Here are a couple of excerpts from a student’s writing I’ve just corrected:

Dear Sir or Madam,

I am writting to apply for the post of a part-time job, which I saw on a billboard next to the hospital. 

………. I consider myself to be accommodating, hard-working and I am good in talking and playing with children. 

……. I am enclosing my CV.
……. I look forward to hearing from you. 

For starters, you can teach your students a very simple thing – how to check the frequency of certain phrases and how to look for alternatives. As you can see, my student had decided to use Dear Sir or Madam at the beginning of the letter. This is fine, but I can ask the class if they are familiar with other ways of addressing people in formal correspondence. Let’s first look at the student’s choice, namely at how frequent it is in comparison with other possibilities. Dear Sir or Madam got 7 hits in the British National Corpus.

I remember that when I was an intermediate learner myself, we were taught that we can also use a plural form, Dear Sirs or Madams. Let’s check what the BNC has to say …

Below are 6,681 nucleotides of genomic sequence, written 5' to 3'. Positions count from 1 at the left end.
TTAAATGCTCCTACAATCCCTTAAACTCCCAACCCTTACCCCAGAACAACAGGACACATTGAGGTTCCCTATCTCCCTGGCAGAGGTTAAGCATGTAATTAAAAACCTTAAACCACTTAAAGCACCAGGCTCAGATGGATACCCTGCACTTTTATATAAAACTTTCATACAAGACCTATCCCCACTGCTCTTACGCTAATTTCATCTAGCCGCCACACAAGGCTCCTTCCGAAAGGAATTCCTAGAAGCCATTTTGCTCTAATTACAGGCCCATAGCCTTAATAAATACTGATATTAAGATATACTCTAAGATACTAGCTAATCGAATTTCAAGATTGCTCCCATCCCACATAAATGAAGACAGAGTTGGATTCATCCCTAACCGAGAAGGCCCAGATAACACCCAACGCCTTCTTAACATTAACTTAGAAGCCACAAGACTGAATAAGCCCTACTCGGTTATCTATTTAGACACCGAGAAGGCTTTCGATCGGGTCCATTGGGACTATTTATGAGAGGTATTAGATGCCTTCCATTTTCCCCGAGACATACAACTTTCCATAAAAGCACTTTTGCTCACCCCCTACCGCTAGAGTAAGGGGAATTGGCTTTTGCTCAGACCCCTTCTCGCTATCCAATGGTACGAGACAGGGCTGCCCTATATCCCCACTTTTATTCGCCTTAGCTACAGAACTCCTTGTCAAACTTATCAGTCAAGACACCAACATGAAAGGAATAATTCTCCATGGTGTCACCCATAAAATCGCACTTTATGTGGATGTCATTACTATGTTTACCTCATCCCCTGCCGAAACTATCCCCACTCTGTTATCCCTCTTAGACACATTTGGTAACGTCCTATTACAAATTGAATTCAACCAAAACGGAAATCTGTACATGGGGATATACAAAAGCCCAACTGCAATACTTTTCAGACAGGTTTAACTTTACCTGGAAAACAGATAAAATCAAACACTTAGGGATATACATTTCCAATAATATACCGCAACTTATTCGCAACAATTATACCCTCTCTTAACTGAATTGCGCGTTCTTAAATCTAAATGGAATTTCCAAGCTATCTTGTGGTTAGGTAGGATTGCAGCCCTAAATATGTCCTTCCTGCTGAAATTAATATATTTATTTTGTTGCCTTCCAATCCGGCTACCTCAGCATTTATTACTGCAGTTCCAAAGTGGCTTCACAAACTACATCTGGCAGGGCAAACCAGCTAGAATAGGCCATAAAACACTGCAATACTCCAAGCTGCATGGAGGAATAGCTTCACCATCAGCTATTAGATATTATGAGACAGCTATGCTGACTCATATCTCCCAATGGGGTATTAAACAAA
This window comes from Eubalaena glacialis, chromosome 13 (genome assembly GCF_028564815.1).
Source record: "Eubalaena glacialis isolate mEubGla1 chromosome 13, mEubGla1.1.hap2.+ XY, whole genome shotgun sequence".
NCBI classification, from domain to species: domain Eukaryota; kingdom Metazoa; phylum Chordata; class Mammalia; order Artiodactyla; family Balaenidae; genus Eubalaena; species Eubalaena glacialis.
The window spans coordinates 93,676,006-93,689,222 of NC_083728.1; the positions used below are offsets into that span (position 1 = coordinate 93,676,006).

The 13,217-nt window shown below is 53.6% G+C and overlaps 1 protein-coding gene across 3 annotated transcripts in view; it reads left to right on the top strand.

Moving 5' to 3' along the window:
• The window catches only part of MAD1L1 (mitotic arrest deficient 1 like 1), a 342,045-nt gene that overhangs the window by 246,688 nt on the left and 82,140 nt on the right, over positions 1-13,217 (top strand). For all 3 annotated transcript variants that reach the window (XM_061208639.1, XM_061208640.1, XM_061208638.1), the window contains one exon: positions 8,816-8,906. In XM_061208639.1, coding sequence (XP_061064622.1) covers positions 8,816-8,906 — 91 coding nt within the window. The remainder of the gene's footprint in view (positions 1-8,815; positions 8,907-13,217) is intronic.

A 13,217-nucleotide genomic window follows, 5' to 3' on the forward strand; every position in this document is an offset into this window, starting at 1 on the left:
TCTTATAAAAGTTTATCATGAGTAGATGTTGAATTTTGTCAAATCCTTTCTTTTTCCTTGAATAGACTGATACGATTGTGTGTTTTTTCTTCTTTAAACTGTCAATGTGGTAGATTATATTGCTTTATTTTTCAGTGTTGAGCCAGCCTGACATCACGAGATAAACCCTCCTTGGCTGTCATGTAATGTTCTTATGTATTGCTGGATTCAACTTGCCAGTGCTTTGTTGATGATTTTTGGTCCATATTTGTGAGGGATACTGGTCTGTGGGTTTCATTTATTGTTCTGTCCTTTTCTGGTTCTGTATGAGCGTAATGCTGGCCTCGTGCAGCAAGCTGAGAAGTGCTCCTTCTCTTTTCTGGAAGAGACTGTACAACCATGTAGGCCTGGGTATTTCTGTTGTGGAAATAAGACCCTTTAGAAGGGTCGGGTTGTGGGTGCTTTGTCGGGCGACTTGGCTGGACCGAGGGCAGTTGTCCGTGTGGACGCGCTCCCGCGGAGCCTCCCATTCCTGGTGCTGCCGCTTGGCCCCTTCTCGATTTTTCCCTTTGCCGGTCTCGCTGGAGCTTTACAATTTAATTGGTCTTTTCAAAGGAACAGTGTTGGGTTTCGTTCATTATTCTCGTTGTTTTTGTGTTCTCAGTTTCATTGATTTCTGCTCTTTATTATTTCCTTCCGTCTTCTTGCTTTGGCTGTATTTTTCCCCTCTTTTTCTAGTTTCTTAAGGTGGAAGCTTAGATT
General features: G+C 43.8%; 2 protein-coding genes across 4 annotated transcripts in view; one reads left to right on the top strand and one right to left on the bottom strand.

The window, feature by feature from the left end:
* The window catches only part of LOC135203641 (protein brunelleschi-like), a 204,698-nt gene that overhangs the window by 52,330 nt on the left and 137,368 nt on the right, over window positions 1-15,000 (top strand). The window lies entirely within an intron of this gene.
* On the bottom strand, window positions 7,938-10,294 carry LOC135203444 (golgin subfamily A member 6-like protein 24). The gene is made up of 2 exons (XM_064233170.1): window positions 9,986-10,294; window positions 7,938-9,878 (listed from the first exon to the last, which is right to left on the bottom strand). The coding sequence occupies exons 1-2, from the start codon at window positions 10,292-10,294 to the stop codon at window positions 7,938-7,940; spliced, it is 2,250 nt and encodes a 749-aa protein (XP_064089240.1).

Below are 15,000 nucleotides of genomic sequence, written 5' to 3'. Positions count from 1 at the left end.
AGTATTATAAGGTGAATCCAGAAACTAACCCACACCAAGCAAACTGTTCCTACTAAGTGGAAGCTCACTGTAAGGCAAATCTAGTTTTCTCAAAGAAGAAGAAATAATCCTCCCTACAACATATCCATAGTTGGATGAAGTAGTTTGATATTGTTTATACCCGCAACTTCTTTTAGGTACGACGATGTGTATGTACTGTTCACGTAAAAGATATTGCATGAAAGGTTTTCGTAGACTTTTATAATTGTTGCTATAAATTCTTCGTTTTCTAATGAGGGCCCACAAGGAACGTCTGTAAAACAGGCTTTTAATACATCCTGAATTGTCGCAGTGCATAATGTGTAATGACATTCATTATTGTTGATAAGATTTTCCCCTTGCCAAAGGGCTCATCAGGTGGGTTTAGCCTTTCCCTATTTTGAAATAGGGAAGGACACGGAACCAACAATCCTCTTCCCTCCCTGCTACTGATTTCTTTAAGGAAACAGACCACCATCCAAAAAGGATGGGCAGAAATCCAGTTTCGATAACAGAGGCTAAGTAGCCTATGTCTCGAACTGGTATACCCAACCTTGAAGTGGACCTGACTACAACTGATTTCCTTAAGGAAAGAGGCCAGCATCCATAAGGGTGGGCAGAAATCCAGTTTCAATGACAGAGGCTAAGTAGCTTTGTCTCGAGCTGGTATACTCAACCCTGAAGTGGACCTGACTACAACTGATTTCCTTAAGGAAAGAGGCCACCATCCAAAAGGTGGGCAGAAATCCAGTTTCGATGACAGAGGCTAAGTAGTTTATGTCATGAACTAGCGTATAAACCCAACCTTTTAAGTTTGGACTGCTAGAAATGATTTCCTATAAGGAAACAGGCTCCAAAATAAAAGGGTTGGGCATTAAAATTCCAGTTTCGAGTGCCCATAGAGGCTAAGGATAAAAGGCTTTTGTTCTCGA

The empty result may imply that this way of greeting people is pretty unnatural. When checking out other possibilities, you’ll come across an option that is more frequent than the other two above – Dear Sir/Madam (26 hits). However, although the corpus shows that this way of addressing people is quite common, it doesn’t say if it’s always the best option. It turns out that under certain circumstances, it is safer to opt for a different greeting.

Let’s have a look at another chunk from the student’s writing I find worth focusing on a bit: I am writing to [apply for]. Now, I’d zoom in on I am writing to …  The first question I would ask my students is: Apart from apply, what other verbs can follow? You can find out by looking at the right collocation candidates. You’ll get the following examples:

I am writing to confirm
I am writing to express….¨
I am writing to inform
I am writing to thank ….
I am writing to offer ….